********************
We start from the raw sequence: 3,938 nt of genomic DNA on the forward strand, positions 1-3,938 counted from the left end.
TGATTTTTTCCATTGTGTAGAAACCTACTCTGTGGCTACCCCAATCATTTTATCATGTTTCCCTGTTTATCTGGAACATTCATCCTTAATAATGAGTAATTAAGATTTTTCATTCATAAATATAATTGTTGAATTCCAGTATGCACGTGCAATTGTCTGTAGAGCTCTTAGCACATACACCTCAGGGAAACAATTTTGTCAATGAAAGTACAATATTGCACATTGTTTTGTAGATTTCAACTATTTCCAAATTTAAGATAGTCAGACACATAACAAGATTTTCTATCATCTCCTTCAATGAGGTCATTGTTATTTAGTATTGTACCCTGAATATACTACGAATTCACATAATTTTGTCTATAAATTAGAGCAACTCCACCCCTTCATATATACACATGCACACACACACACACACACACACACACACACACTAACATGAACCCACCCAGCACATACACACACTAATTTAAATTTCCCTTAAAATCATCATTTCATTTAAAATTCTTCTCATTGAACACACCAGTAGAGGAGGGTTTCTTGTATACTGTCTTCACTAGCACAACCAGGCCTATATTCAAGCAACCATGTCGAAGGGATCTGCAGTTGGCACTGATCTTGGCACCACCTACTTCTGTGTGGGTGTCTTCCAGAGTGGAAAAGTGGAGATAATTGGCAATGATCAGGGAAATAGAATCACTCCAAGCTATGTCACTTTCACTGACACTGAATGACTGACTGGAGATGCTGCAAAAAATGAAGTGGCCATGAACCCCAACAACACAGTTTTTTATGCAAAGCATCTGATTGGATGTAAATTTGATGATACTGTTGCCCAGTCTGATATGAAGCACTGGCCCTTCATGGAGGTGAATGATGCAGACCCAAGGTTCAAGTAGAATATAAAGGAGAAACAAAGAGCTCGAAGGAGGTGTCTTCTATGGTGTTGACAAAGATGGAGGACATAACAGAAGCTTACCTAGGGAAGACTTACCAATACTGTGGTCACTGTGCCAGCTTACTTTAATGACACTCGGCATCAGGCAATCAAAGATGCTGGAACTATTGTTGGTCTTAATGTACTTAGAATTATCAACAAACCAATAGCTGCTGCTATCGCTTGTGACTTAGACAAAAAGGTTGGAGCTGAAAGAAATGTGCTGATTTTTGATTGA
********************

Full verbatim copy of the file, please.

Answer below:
We start from the raw sequence: 3,938 nt of genomic DNA on the forward strand, positions 1-3,938 counted from the left end.
TGATTTTTTCCATTGTGTAGAAACCTACTCTGTGGCTACCCCAATCATTTTATCATGTTTCCCTGTTTATCTGGAACATTCATCCTTAATAATGAGTAATTAAGATTTTTCATTCATAAATATAATTGTTGAATTCCAGTATGCACGTGCAATTGTCTGTAGAGCTCTTAGCACATACACCTCAGGGAAACAATTTTGTCAATGAAAGTACAATATTGCACATTGTTTTGTAGATTTCAACTATTTCCAAATTTAAGATAGTCAGACACATAACAAGATTTTCTATCATCTCCTTCAATGAGGTCATTGTTATTTAGTATTGTACCCTGAATATACTACGAATTCACATAATTTTGTCTATAAATTAGAGCAACTCCACCCCTTCATATATACACATGCACACACACACACACACACACACACACACACACTAACATGAACCCACCCAGCACATACACACACTAATTTAAATTTCCCTTAAAATCATCATTTCATTTAAAATTCTTCTCATTGAACACACCAGTAGAGGAGGGTTTCTTGTATACTGTCTTCACTAGCACAACCAGGCCTATATTCAAGCAACCATGTCGAAGGGATCTGCAGTTGGCACTGATCTTGGCACCACCTACTTCTGTGTGGGTGTCTTCCAGAGTGGAAAAGTGGAGATAATTGGCAATGATCAGGGAAATAGAATCACTCCAAGCTATGTCACTTTCACTGACACTGAATGACTGACTGGAGATGCTGCAAAAAATGAAGTGGCCATGAACCCCAACAACACAGTTTTTTATGCAAAGCATCTGATTGGATGTAAATTTGATGATACTGTTGCCCAGTCTGATATGAAGCACTGGCCCTTCATGGAGGTGAATGATGCAGACCCAAGGTTCAAGTAGAATATAAAGGAGAAACAAAGAGCTCGAAGGAGGTGTCTTCTATGGTGTTGACAAAGATGGAGGACATAACAGAAGCTTACCTAGGGAAGACTTACCAATACTGTGGTCACTGTGCCAGCTTACTTTAATGACACTCGGCATCAGGCAATCAAAGATGCTGGAACTATTGTTGGTCTTAATGTACTTAGAATTATCAACAAACCAATAGCTGCTGCTATCGCTTGTGACTTAGACAAAAAGGTTGGAGCTGAAAGAAATGTGCTGATTTTTGATTGA